EU country briefing: Malta

The following article is a part of a series of brief country profiles for the EU-28 ahead of the European elections in May.

Malta joined the EU in 2004’s “big bang” enlargement round only by a knife-edge, as just 53.6% of people voted in favour of joining the year before in a confirmation referendum due to the opposition of the (currently ruling) Labour Party (PL) – which rejected the results.

The Labour Party soon reversed its anti-EU stance and the country has followed a relatively steady pro-EU path since. It joined both Schengen and the Euro in 2007 and 2008 respectively.

With just 316 square kilometres in geographic size, the relatively remote island nation is by far the EU’s smallest member state and the smallest population in the EU with around 475 thousand people. Nonetheless, owing to its small size, it is the EU’s most densely populated member.

Its strategic geographical position in the Mediterranean, halfway between Gibraltar and the Suez Canal, affords it a geopolitical importance that has fostered its development as an important trading post, giving it control over transport routes between European ports and those of the Middle East, Asia and the Pacific.

69% of Maltese citizens regard their EU membership as positive, while 7% are dissatisfied. This compares with the EU average of 69/7%. In general, 82% of Maltese feel that they are EU citizens, and 74% of them support the Euro as common currency.

Most Maltese (75%) also expressed enthusiasm going to the ballot box in 2014’s European Parliament elections, as back then the turnout was way above the EU average (42.6%) and the third highest after Belgium and Luxembourg, both of which contrary to Malta have compulsory voting.


Malta’s economy has been booming with an average annual growth of 7.6% between 2014 and 2018. Projections by the European Commission, however, suggest a slowing economy with 5.2% and 4.6% growth in 2019 and 2020, respectively, although this is still triple the EU average.

Most of this economic pace has been attributed to a successful focus on exports, particularly tourism and remote gaming. Nonetheless, the country’s lenient method of selling Maltese passports (granting EU citizenship) and allegations of corruption, money laundering and circumventing the EU’s economic sanctions have prompted critique by the EU and left dark shadows over the economy’s nature.

Malta’s real GDP amounted to over €11 billion in 2017, a fraction of the EU’s total. Per capita real GDP was €20,800 in 2017, which is below the €27,700 EU28 average, although it has risen sharply, with GDP up over 50% since the nation’s EU accession in 2004.

Moreover, in purchasing power standards (PPS) its GDP per capita is very close (96%) to the EU average.

Unemployment also stood at a historic low of 3.5% in 2018, far below the EU average of 7%. Youth unemployment was higher (9.2%), although still far below the EU average of 15.2%.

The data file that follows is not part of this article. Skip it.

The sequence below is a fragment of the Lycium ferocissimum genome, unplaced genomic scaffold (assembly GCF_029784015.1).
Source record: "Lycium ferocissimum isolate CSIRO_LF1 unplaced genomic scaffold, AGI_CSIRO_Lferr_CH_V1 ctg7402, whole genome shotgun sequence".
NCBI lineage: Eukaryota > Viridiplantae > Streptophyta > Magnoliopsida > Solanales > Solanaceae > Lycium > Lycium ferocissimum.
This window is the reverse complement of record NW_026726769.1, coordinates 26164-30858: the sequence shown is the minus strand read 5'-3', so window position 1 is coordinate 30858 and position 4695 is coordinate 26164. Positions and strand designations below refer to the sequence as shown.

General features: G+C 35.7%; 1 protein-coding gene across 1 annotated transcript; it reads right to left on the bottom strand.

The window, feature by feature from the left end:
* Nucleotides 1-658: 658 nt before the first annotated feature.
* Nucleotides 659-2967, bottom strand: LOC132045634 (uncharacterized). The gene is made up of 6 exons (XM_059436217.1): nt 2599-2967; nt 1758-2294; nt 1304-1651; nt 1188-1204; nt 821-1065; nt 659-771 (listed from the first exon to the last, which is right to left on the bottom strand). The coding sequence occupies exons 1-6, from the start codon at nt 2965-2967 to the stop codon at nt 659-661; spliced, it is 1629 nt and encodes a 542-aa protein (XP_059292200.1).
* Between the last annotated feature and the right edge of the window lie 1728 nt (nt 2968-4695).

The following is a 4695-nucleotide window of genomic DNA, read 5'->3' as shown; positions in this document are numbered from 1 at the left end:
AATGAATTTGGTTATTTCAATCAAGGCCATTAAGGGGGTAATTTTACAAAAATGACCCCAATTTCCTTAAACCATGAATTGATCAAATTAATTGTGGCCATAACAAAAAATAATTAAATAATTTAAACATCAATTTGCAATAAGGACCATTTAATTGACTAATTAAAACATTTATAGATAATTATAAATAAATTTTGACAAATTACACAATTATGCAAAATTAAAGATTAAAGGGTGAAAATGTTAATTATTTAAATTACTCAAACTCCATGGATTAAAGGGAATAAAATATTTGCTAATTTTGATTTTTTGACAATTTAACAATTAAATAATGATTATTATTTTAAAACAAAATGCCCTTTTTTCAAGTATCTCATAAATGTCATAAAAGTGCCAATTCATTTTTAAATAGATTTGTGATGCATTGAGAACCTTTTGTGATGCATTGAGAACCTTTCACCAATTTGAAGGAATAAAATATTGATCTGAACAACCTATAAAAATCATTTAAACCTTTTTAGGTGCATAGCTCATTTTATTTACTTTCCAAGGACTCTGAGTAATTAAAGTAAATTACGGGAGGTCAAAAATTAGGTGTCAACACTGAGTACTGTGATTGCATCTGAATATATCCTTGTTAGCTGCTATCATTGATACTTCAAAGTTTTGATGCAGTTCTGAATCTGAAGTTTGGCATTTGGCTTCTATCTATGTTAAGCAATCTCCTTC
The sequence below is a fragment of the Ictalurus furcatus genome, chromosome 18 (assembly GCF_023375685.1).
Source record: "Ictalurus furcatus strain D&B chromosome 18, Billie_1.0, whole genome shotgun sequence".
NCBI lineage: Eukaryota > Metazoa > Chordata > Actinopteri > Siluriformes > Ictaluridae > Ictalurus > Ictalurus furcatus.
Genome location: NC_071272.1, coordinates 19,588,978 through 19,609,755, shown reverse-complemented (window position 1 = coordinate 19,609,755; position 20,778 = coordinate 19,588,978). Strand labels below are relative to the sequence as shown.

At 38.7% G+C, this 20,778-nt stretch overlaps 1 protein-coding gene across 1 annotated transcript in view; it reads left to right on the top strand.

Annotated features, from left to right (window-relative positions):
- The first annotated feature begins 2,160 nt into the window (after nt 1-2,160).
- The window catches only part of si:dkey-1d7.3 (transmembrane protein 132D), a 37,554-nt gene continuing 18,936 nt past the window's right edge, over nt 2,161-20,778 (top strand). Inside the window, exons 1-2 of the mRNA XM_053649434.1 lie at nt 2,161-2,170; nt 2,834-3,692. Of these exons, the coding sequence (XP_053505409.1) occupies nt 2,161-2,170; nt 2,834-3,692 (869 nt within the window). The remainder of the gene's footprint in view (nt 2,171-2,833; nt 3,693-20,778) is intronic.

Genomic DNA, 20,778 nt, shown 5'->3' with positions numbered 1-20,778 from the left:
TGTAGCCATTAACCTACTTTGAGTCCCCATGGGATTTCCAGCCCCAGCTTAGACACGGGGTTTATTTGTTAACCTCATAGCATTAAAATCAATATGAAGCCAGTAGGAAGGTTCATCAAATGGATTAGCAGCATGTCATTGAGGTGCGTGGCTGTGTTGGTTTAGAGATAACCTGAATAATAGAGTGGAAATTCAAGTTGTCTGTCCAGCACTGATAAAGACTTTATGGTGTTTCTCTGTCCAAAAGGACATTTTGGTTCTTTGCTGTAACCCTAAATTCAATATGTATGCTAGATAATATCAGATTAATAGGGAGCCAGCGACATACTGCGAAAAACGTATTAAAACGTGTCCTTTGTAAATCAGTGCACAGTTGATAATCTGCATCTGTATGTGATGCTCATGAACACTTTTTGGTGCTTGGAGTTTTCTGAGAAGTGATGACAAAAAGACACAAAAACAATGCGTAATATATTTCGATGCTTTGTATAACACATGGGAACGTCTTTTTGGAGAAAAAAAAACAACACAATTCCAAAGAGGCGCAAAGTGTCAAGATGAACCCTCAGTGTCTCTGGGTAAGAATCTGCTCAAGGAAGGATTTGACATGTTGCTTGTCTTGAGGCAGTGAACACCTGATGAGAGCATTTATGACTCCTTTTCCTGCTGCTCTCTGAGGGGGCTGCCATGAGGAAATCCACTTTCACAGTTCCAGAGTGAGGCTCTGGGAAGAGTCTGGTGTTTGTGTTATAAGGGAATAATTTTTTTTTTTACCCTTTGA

Political context and direction

Between 1813 and 1964, Malta was a British crown colony. The island nation was also an essential part of the Allied effort in WWII, hosting one of its main bases, which led to heavy bombardment by the Italians and Germans, leaving the country devasted during WW2.

Due to this, in 1942, the country was awarded the George Cross, Britain’s highest civilian decoration. Five years later, self-government was granted and in 1964 Malta gained independence, becoming a parliamentary democracy within the Commonwealth.

Since then, two political parties, the Nationalist Party/Partit Nazzjonalista (PN) and the Labour Party/Partit Laburista (now PL, before MLP), have dominated the political scene. While Malta’s political system is designed as a more proportional one (single transferable vote), no other party has broken through since 1966.

Initially a Governor-General was appointed as the executive power on Queen’s Elizabeth II’s behalf, although actual political authority was exercised by the cabinet, under the command of the Maltese prime minister.

In 1971, Dom Mintoff’s Labour Party took control and redirected Malta towards Libya and the communist bloc, which led to the Constitution being revised in 1974 and the creation of the office of the President of Malta (currently George Vella, since 4 April 2019). Nowadays, the Prime Minister (currently Joseph Muscat) wields most executive power in practice.

The last British military base was closed in 1979, illustrating Malta’s distinct path. Following Mintoff’s resignation in 1984 and the victory of the Nationalist Party in 1987, Malta hosted the first historic summit between Soviet President Mikhail Gorbachev and US President George Bush in 1989, in which the end of the Cold War was proclaimed.

One year later, in 1990, the country applied to join the EU, albeit postponed in 1996 after the Labour Party (MLP) took over, which froze the application process. However, the Nationalist Party (PN), after regaining power in 1998’s snap elections, led the country to EU membership in 2004 and adopted the Euro in 2008. In the same year, the PN won a slender victory in Parliament elections.

The following year, Prime Minister Lawrence Gonzi’s (PN) government proposed George Abela (MPL) as the next president of Malta, which was the first time in Maltese history that a President from the opposition camp was nominated. On April 1st, the House of Representatives approved George Abela (MPL) as the 8th President of the Republic.

However, in 2013’s national elections, the PN saw a significant loss compared to the Labour Party (PL), which returned to power after 15 years in opposition. This led to the resignation of the nationalist leader Lawrence Gonzi, who had been the Prime-Minister of Malta since 2004.

After Labour’s victory, Joseph Muscat became Malta’s Prime Minister and secured a second term in the office in 2017 after calling a snap parliamentary election to counter allegations of corruption against his wife and some of his political allies. Before the snap vote was called, the PN demanded Muscat to step down over allegations of improper business dealings by his wife.